The attention of the global data journalism community remains very much tuned in to the developing COVID-19 pandemic, which is reflected in our NodeXL #ddj mapping from March 16 to 22. The New York Times mapped the movements of millions of people to trace how the virus spread from China, The Financial Times tracked how coronavirus case trajectories compare among countries, while Robert Kosara explains the brilliance of a “Flatten the Curve” cartoon. We also found a wonderful respite from COVID-19 with data visualization designer Federica Fragapane’s project analyzing the dreams of people around the world.
How the Virus Got Out
Even with major border lockdowns, travel restrictions, and extensive reduction of flights, the world has been unable to halt the widespread outbreak of the novel coronavirus. The New York Times explores why these restraints haven’t been enough by mapping the movements of hundreds of millions of people.
A stunning, exhaustively-sourced and gorgeously illustrated picture story of how the virus got out of Wuhan and into every corner of the world long before the travel restrictions were put in place https://t.co/kGH8N8U8i2
— Apoorva Mandavilli (@apoorva_nyc) March 22, 2020
Coronavirus Death and Case Tracker
The Financial Times is tracking the trajectories of coronavirus-related deaths and cases worldwide, putting them in the same chart to show how countries compare with one another. It offers a worrying look at which countries have outbreaks on the same trajectory as Italy, the hardest hit nation in Europe so far. The previously pay-walled article is now free-to-read.
You asked, we answered:
In this morning’s update, the US has gone above 470 deaths, bringing it just behind where Iran was at the same stage. pic.twitter.com/NBA7FMYlmC
— John Burn-Murdoch (@jburnmurdoch) March 23, 2020
Why “Flattening the Curve” Went Viral
Robert Kosara, senior research scientist at Tableau Software, breaks down why the widely-circulated “Flatten the Curve” cartoon by epidemiologist Dr. Siouxsie Wiles and illustrator Toby Morris is such a succinct piece of visual communication.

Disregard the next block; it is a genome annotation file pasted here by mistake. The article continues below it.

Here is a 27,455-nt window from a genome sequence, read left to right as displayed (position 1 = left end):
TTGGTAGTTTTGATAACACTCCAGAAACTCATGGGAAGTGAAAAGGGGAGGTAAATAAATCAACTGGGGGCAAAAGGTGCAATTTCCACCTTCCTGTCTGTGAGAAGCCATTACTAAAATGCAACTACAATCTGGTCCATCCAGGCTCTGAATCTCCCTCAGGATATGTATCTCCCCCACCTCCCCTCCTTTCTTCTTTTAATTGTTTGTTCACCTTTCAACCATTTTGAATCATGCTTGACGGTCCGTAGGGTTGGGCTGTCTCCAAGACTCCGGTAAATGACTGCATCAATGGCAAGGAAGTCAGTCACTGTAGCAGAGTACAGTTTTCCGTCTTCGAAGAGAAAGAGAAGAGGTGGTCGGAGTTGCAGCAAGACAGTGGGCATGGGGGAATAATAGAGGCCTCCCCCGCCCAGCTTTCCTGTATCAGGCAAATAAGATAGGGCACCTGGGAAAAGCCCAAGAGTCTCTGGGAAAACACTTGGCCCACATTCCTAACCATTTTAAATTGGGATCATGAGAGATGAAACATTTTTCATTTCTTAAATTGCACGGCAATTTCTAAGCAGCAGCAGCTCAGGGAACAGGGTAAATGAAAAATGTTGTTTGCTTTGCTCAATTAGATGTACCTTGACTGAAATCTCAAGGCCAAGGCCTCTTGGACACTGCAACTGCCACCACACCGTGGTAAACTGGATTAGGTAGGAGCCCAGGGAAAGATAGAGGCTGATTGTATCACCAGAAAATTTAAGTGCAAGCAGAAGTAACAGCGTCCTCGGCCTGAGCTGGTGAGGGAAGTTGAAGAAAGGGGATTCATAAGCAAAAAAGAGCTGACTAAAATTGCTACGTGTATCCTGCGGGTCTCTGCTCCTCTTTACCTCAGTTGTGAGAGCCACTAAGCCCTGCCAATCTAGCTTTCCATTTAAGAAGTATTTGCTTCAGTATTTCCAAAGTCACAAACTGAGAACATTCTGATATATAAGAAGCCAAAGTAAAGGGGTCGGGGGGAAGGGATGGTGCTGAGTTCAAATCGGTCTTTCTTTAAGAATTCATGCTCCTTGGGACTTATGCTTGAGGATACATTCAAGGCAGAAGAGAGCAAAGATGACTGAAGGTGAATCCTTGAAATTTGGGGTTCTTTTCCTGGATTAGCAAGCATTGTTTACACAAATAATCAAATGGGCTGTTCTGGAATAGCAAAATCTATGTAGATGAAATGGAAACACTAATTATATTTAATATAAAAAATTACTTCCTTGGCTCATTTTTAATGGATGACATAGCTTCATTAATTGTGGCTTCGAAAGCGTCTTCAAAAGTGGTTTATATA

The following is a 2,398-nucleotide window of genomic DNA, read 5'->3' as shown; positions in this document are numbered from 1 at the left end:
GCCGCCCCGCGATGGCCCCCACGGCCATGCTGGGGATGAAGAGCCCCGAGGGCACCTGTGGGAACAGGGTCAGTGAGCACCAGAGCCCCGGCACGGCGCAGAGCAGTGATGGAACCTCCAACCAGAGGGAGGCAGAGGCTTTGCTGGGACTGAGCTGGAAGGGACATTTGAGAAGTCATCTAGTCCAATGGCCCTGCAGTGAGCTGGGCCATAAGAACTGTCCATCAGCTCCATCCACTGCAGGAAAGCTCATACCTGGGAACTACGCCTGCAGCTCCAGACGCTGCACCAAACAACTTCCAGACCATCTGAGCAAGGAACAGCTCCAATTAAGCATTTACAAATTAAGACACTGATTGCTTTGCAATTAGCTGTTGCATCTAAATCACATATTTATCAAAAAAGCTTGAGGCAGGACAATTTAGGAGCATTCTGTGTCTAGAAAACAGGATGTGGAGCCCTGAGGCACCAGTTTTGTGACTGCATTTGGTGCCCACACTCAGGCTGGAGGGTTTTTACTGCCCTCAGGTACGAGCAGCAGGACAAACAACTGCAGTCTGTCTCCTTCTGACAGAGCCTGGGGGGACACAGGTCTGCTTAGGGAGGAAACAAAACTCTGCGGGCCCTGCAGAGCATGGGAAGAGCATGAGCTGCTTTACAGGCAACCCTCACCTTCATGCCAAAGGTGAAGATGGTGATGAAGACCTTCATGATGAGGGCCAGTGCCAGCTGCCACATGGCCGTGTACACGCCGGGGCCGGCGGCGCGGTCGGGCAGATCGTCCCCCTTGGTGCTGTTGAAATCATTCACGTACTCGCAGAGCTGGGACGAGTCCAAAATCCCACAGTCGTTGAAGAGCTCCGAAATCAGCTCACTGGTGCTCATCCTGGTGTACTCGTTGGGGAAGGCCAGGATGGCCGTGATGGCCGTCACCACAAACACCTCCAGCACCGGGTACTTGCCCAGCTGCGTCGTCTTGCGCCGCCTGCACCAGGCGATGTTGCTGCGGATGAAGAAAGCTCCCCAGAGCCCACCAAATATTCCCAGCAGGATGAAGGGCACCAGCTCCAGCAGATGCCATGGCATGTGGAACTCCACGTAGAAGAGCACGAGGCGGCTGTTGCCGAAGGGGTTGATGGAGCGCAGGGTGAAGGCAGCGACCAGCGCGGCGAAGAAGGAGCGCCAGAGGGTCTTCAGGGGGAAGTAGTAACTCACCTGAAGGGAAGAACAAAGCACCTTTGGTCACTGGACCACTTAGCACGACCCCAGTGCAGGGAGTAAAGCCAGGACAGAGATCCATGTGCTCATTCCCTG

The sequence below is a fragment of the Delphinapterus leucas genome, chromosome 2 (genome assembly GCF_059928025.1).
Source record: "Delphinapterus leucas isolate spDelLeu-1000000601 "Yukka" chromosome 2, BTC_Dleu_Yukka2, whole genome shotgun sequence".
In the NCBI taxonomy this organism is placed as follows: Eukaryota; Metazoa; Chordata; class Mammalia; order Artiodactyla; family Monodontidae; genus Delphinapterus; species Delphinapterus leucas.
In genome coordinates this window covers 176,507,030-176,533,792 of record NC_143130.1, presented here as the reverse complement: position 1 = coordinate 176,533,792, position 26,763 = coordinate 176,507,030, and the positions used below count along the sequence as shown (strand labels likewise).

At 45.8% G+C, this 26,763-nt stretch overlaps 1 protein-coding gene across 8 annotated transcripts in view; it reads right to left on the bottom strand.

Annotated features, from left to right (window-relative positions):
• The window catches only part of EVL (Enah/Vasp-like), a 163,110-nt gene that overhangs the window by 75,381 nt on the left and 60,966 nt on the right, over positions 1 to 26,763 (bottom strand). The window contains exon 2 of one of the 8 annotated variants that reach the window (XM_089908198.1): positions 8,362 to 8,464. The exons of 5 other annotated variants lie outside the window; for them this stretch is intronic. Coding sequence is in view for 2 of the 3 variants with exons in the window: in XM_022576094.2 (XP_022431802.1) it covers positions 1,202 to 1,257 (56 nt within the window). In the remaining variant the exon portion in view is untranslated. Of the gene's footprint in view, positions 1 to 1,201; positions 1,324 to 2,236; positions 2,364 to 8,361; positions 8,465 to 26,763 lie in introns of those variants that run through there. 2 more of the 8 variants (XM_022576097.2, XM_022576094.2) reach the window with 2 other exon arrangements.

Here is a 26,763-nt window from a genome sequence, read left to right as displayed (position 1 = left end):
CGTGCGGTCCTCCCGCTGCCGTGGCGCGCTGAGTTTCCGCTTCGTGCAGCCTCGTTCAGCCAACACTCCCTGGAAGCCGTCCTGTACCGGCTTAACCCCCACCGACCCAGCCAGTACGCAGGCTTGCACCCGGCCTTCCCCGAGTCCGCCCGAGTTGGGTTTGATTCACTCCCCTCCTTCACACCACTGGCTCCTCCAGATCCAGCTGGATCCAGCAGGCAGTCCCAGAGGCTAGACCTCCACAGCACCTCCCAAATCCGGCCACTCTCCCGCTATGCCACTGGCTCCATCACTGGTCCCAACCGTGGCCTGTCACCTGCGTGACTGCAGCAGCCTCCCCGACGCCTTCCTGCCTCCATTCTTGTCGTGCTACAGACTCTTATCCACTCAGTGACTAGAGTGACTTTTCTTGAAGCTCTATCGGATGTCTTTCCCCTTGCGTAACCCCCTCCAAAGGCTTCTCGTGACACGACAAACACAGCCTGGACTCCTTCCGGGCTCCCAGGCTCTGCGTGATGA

Very powerful visual communication . @eagereyes is telling the evolution from an academic paper to even a cartoon explaining the idea of #FlattenTheCurve #Data #Dataviz #COVID19 https://t.co/WSjnGRFg24
— GISinJOUR (mkf) (@gisinjour) March 17, 2020
Linear or Non-linear Scales?
Do readers understand non-linear scales? And should data journalists avoid them? Alberto Cairo, Knight Chair in Visual Journalism at the University of Miami, explores this topic of using linear versus non-linear scales in his blog, and offers an example from Spain’s El País newspaper of how newsrooms can provide both views.
— Alberto Cairo (@AlbertoCairo) March 17, 2020
How COVID-19 Spread Across the Globe
Der Tagesspiegel visualized how COVID-19 spread across the globe in a time-lapse graphic. It also analyzed the speed at which the virus spread, and offered a glimpse at how badly the outbreak strains the population in each country by showing the number of infected per capita in affected countries. Hendrik Lehmann, head of Der Tagesspiegel’s innovation lab, also suggests some excellent coronavirus explainers here.